Retention of data: Catt v The United Kingdom 2019, European Court of Human Rights
The court determined that whilst the police were justified in collecting data they were not justified in retaining Mr Catt’s data in this case.
The court determined that whilst the police were justified in collecting data they were not justified in retaining Mr Catt’s data in this case and in such circumstances the retention amounted to a violation of his Article 8 rights.
The applicant, Mr Catt, is a 94-year-old male who has been active in the peace movement since 1948 and has been a regular attender at public demonstrations since then.
In 2005 he began participating in demonstrations organised by Smash EDO. Serious criminality and disorder were often features of these demonstrations. The applicant was twice arrested at these demonstrations for obstructing the public highway but never convicted of any offence.
In March 2010, Mr Catt made an access request under Section 7 of the Data Protection Act 1998. The 66 entries disclosed pursuant to that request consisted of documents relating to incidents between March 2005 and October 2009.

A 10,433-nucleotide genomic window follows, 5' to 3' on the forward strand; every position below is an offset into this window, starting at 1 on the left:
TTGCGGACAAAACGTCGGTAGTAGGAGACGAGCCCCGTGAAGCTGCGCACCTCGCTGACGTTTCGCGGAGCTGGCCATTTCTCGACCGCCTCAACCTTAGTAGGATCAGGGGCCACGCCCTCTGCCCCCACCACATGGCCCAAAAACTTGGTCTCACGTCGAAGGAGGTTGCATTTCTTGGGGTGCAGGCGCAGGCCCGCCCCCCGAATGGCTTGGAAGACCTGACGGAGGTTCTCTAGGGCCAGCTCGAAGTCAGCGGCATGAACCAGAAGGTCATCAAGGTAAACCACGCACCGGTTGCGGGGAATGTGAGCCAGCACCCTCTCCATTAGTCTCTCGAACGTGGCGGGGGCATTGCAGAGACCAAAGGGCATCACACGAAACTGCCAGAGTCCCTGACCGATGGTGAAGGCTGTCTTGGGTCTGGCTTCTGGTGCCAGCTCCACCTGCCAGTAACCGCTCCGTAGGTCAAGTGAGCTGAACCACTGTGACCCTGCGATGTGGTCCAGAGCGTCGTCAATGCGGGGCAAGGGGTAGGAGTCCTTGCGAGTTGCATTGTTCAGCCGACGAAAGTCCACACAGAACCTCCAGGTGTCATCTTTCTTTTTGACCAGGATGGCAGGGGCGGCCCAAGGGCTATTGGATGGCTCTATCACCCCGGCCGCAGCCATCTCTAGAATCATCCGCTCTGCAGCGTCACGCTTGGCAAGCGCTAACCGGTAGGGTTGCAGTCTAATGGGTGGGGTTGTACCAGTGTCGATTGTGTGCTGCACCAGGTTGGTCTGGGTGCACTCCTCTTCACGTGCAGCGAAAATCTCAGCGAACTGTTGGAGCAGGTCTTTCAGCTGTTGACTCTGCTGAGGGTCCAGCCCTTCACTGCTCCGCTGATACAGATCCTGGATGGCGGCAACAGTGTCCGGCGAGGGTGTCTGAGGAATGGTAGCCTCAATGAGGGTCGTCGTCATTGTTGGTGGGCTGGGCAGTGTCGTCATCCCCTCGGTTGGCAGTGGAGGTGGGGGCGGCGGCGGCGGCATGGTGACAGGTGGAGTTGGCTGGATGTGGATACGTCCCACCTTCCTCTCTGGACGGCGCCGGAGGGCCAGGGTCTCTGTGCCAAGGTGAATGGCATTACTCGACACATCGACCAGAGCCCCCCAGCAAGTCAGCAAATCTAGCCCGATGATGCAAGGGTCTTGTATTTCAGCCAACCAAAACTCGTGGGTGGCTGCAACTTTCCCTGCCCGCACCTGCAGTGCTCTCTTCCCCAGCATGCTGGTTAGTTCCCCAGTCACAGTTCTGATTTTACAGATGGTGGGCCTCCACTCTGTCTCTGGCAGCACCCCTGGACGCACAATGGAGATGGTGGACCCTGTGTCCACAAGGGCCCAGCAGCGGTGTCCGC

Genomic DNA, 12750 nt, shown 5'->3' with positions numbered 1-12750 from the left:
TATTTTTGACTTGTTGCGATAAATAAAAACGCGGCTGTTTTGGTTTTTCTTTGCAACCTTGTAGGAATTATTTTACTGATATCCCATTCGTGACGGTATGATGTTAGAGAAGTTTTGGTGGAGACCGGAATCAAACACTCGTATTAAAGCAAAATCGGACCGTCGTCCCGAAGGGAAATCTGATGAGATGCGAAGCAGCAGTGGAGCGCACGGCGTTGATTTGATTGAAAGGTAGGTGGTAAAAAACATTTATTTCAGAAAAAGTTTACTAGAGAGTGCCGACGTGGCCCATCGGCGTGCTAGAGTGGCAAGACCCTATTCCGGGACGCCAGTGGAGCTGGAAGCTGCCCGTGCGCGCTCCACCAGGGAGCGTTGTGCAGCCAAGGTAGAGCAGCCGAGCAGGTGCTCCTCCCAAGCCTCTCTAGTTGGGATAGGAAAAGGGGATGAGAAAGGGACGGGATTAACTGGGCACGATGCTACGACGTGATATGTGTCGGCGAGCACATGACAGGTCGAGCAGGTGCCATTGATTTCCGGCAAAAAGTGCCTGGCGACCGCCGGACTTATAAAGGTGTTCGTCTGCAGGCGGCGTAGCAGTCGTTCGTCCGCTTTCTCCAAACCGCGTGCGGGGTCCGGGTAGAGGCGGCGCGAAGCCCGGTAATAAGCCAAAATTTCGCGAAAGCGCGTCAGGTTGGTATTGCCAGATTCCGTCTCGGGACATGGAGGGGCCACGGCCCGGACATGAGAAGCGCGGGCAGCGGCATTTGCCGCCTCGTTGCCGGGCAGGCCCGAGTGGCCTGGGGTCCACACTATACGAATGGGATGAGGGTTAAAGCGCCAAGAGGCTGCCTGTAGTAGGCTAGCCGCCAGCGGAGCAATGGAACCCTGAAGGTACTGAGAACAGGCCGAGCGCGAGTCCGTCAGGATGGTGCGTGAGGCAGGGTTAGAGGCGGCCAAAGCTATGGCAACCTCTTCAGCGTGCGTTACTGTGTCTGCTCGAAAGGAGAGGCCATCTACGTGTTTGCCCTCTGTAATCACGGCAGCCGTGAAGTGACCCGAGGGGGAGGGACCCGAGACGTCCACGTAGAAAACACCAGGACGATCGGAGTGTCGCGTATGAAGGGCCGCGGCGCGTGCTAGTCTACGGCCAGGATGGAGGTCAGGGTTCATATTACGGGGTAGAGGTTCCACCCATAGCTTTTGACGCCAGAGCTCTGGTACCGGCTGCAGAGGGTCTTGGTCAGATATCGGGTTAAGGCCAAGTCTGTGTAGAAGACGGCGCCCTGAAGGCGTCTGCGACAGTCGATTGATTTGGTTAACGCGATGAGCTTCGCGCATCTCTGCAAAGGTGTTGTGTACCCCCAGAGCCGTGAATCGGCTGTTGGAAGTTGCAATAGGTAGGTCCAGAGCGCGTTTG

Those entries were on a database termed “Extremism database”, under the responsibility of the now-defunct National Public Order Intelligence Unit, ‘NPOIU’.
Most of the entries related to his attendance at Smash EDO demonstrations but 13 entries related to other demonstrations such as the TUC conference, Labour Party conference and a pro-Gaza demonstration.
In most entries, all that was recorded about Mr Catt were his presence, date of birth and address. Some included his description and a photograph taken at a demonstration in September 2007. The photograph subsequently came up for automatic review in July 2010 and was deleted.
In August 2010, the applicant asked ACPO to delete entries from his nominal records and information reports. ACPO refused and Mr Catt issued proceedings for judicial review. As a result of a general review undertaken in 2012, a number of the crime reports were then deleted leaving only six entries in dispute.